Casting Practice: Getting To Know The Diawa Seiryu X 45
by Alan Luecke
(Kansas City, MO)
Seiryu X with big Striped Shiner
I bought my first fixed line rod four years ago (one of the last Soyokaze's). Since then my collection has expanded considerably, although with out much of a plan. This past year I've come to realize that my fishing style, rather than being inconsistent and unfocused, was in fact two (at least) styles developing in parallel.
The pattern was set in my second and third rods, a Diawa Kiyose 33SF and a Nissin Zerosum 360 6:4. The Zerosum is pure Tenkara; light, soft and elegant. The 33SF is everything else. But Tenkara and Keiryu aren't really the right words since I fish Tenkara with non Tenkara rods and I use Keiryu rods for all kinds of things besides Keiryu. I've found my self thinking Soft vs. Firm, Trout vs.Multispecies, Modern Tenkara vs. Get'er Done. Truth be told I spend most of my time on Get'er Done. Mainly Kiyose's in various lengths rigged as needed to catch what's in front of me.
This last year has been an intense mix. While the Streamer Challenge was my big project and great fun the high point of the year was spending pure Tenkara time with Masami Sakabari at the Oni School and then later with Tom Davis on Crane Creek.
My Tenkara/Soft/Trout rods start with the Zerosum 360 for unweighted flies and then the Tenkarabum 36 for heavier flies and heavier fish. I've got lot's of small rods but the Soyokaze is still the one to beat with the Kurenai HM30R it's own little piece of casting heaven. The Suntech GM Suikei Keiryu Special 39 (the rod with many names) is my all around take it to work and fish at lunch rod, but also a very nice casting rod for Tenkara. I first used it mainly at 39 but have recently been finding the 32 length with a short line to be very nice.
So, I'm fairly set from 27 to 39, but what about that 400 to 450 slot, the upper end of true one handed Tenkara. I wasn't in a hurry but figured at some point I would buy a nice long Tenkara rod, something from Suntech or Nissin, or perhaps a boutique Oni or Tanuki.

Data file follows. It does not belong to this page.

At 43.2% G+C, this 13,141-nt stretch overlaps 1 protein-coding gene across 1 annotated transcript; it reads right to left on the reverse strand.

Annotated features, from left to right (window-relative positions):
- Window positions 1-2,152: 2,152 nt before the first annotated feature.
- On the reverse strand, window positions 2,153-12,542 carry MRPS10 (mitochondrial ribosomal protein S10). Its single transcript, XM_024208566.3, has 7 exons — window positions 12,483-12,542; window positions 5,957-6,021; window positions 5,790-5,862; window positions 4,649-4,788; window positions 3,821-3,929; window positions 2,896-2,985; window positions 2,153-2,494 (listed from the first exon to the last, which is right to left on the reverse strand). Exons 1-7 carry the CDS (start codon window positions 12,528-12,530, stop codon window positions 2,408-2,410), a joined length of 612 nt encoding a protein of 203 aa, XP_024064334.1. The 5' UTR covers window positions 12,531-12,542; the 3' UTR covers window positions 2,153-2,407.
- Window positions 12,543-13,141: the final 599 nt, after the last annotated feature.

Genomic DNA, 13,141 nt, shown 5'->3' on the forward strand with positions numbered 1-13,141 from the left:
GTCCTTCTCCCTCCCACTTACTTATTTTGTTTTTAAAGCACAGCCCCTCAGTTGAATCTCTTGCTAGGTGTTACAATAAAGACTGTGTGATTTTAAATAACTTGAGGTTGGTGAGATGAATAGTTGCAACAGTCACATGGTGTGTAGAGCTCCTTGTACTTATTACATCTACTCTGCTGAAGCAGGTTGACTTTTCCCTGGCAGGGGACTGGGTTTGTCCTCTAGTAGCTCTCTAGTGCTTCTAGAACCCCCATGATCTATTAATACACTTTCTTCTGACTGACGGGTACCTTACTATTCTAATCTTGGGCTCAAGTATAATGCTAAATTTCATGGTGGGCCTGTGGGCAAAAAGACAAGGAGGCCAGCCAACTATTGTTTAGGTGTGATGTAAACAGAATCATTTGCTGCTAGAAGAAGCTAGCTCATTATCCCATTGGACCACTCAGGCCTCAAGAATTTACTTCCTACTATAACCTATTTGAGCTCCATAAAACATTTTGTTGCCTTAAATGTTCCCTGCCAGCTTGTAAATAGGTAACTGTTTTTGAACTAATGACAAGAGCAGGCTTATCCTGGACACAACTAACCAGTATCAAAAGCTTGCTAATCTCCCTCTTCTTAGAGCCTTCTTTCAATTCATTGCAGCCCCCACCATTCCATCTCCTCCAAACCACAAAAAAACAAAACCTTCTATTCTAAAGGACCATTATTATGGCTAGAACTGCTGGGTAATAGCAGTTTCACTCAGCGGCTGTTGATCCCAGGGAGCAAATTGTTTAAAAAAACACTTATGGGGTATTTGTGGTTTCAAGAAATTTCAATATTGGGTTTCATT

Enter the Diawa Seiryu X 45. This rod is sweet and a real surprise for the price. I can't say that it would be the best casting rod in a side by side test with a Zerosum or Kurenai, but my first impression is very positive.
The rod is light. There is no tip heaviness and it will roll out a pretty loop and drop a fly on the water with very little effort. At the Oni School the preferred cast began with a crisp back cast and stop followed by a forward motion that got it's power from dropping the elbow rather that snapping the forearm. This was followed by a clean but soft stop with light finger pressure at the end. This motion works perfectly with the Seiryu X. I do find myself consciously slowing down my cast compared to some of my stiffer rods.
I've yet to catch a trout on this rod but blue gill and big shiners are pure fun. I got the rod envisioning early mornings on St. Pete's beach in Florida catching whiting out of the surf line (oops, once again my pure Tenkara thoughts are wandering in to Get'er Done territory).
The Seiryu X has the same penny rating as the Zerosum but is better at casting bead head flies. A size 12 UKB with a 7/64 brass bead (my usual starting point for most fishing) is a little clunky on the Zerosum but does just fine on the Seiryu X.
My long Tenkara rod slot is nicely filled and for $145 I'm thrilled. It's not a big fish rod but does it's thing very well and if big fish are available I always bring a Kiyose.
Walk softly and carry a long stick. - Teddy Roosevelt (almost)
Tenkara has no strict rules. Enjoy tenkara in your own way.
- Eiji Yamakawa
“The bitterness of poor quality remains long after the sweetness of low price is forgotten” – Benjamin Franklin
The hooks are sharp.
The coffee's hot.
The fish are slippery when wet.